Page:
The Sound School – the ISSP and Capstone Project Proposal
Building a Network of Citizen Monitors
The Search for Megalops
The Connecticut Blue Crab Population Habitat Study 2010-2015
You Do Not Need To Be A Scientist To Report!
The Search for Megalops – Program Report #1 -2013 – Blue Crab Year
April 17, 2013
• The 2013 blue crab season and climate change. 2013 a key year;
• The discussions surrounding habitat quality and capacity for blue crabs;
• Could the 2013 blue crab year answer climate change habitat questions – Hurricanes and Blizzards?
• All about Sapropel and habitat questions from western Connecticut crabbers;
• Year class size reports are key to understanding Megalops survival – watch for year class divisions.The Significance of the 2013 Blue Crab Season
As the 2013 blue crab season begins, it may be one of the most significant in 50 years. Last fall, Connecticut had an immense Megalops set, but that was quickly followed by a powerful hurricane, then numerous gales, two blizzards and a very cold winter.
Western crabbers had a poorer blue crab season (2012) with much lower crab populations, now linked to hydrogen sulfide questions, summer heat/ low oxygen and chemical concerns following a July 2011die off. Eastern Connecticut crabbers (2012) had a good late season, believed to be populations that overwintered in the Mystic, Thames and Pawcatuck Rivers, but it was late September to October, and cut short by the powerful October Hurricane, Sandy. Central Connecticut had overall the best crabbing 2012 and the blue crab population in the Connecticut River was again in the millions.
Conditions however could be very different in 2013 – testing some habitat indicators believed to be helping the blue crab and restricting lobsters- energy and temperature levels.
Energy levels have certainly increased since 2004 and temperatures also showing larger year to year changes – cold then hot, etc. The winters of 2010 and 2012 were some of the coldest in recent times.
As one climate period ends and another begins, it is often that such wide swings in temperature and energy levels occur. After the long heat of 1880-1920 it was quickly followed by a hot and dry period out west; the Dust Bowl of the 1930s and 1940s. The 1950s and 1960s were colder and storm filled here in New England and recalled for numerous hurricanes which followed the New England Hurricane of 1938 and then increasingly colder winters- The North Atlantic Oscillation (coldest winter 1957).
The 2013 blue crab year will follow an unprecedented increase in energy levels (storms) and one of the coldest winters in recent memory. A habitat transition may already be in place, reports last summer included large numbers of small winter flounder in eastern CT, and Niantic Bay had a modest bay scallop season last fall. Both species have benefited historically from lower temperatures and increased energy levels. Many Connecticut beaches were striped of sand exposing buried cobblestones of long ago, habitat changes were sudden and in many cases severe signaling the possibilities of a significant habitat “reversal.” The kelp cobblestone habitat has been found to be very important to juvenile lobster stages.
The 2013 blue crab year could be one of the most important observation seasons to date. All blue crab observations are important, perhaps more so in just a few weeks. Thank you for sending your reports to me at firstname.lastname@example.org
– See you at the docks! TimThe Topic of Habitat Quality and Capacity
I spoke with dozens of blue crabbers in central and eastern Connecticut last summer; many of them were just introduced to the fishery here in Connecticut. Essex has become a popular place to crab and the late summer fishery, the last several years (except 2011) has been very strong. In fact, many visitors are shocked / surprised to see those blue plastic circular laundry tubs filled to the brim with blue crabs. Many of the comments are from southern visitors who lived in the Chesapeake Bay area, surprised to see something “Southern” here in New England. Last year was the same, and during blue crab banding demonstrations I spoke with some visitors who came north for lobsters but found blue crabbers instead. I suggested they continue north as Maine was having an excellent lobster year while ours (lobster population) now were at very low levels. It’s a question of habitat quality and capacity, I responded as the habitat quality for lobsters here declined from much higher water temperatures; the habitat capacity for the blue crab improved. I didn’t need to press the point as about a dozen crabbers were fully engaged in landing blue crab after blue crab during the discussion. Last summer, you need not understand the change in blue crab habitat quality; you could see the results of it here at Essex. Overfishing is frequently mentioned as a concern by visitors and often the exchanges that followed were more even puzzling. The blue crabs in the Connecticut River last fall found favorable habitat after the saline tidal wedge builds in late June and the runoff from spring rains subside. The crabs that arrive then can’t withstand the fresh water flows in the spring. Those who do find deep salt water pockets (mostly dredged channels) have a chance to survive, but most crabs leaving the Connecticut River in the fall will perish - sad but true.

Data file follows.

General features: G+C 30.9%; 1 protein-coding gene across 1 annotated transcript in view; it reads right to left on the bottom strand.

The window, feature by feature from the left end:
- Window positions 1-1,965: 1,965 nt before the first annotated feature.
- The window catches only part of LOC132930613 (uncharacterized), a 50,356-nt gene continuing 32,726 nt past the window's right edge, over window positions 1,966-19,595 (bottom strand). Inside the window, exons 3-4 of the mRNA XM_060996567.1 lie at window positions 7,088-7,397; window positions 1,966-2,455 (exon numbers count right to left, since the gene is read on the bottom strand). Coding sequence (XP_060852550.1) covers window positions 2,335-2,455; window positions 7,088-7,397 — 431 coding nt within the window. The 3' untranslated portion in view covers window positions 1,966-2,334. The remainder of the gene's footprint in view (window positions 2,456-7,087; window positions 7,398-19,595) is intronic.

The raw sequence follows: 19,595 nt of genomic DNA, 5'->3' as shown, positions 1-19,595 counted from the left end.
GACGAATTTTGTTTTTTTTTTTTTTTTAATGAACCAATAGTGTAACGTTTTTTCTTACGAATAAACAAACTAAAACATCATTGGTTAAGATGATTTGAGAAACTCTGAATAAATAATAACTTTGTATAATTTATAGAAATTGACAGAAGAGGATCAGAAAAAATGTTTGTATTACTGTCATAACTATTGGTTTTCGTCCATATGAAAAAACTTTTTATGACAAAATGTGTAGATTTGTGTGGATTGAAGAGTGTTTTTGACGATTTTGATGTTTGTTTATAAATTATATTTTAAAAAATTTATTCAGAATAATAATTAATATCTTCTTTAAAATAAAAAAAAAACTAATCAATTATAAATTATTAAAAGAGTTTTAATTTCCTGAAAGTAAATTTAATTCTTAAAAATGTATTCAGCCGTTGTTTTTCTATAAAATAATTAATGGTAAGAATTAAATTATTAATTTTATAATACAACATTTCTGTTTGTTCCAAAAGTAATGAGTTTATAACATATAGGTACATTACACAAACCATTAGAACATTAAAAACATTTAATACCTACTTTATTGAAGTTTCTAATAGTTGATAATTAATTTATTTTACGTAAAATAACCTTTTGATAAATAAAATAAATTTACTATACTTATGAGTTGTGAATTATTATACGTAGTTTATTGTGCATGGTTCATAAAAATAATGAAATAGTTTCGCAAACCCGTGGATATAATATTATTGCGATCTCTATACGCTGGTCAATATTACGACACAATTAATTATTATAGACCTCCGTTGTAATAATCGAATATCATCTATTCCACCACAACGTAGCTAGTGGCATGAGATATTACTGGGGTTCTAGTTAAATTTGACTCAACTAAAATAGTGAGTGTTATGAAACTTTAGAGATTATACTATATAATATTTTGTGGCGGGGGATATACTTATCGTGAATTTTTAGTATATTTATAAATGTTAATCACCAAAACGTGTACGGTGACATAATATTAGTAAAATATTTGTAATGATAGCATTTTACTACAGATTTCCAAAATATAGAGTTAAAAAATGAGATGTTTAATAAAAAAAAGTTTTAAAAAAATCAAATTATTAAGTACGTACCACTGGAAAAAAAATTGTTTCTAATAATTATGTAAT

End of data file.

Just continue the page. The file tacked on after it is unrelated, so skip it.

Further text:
I was much more concerned, I explained, with a habitat failure then upon the sizes (legal size, etc) the real habitat issue is for the young. A huge increase in adults and few stages between them is a habitat quality question, not so much overfishing. In Connecticut we have good resource regulatory provisions, such as returning egg bearing blue crabs and minimize sizes. These are good rules but do nothing to ensure habitat quality, those issues which impact habitat quality are not governed by us but by the natural world. What makes it more difficult to understand is that before a fishery collapses, the habitat capacity to sustain it collapses first. It is a cruel irony that this situation often favors the surviving adults (they are more mobile and do not need to compete for space and food) so catch rates of adults actually increases providing a sense of security when actually none really exists. The winter flounder collapse of the 1980s followed this pattern1. The huge increase in lobster production here in the early 1990s was the beginning of a region wide lobster habitat failure, and when it collapsed, the significance of juvenile mortality came into full regulatory view as landings plummeted. The fishery was not overfished, it had good management regulations the lobsters suffered from a habitat failure in Southern New England as they had a century before. It was now very warm again and with few storms habitats had changed, what was damaging to lobsters, high heat and soft bottoms would cause the largest increase in blue crabs here, also, since the last century. Lobsters and blue crabs had “reversed” abundance in Connecticut. A similar fate may now await our Connecticut blue crabs.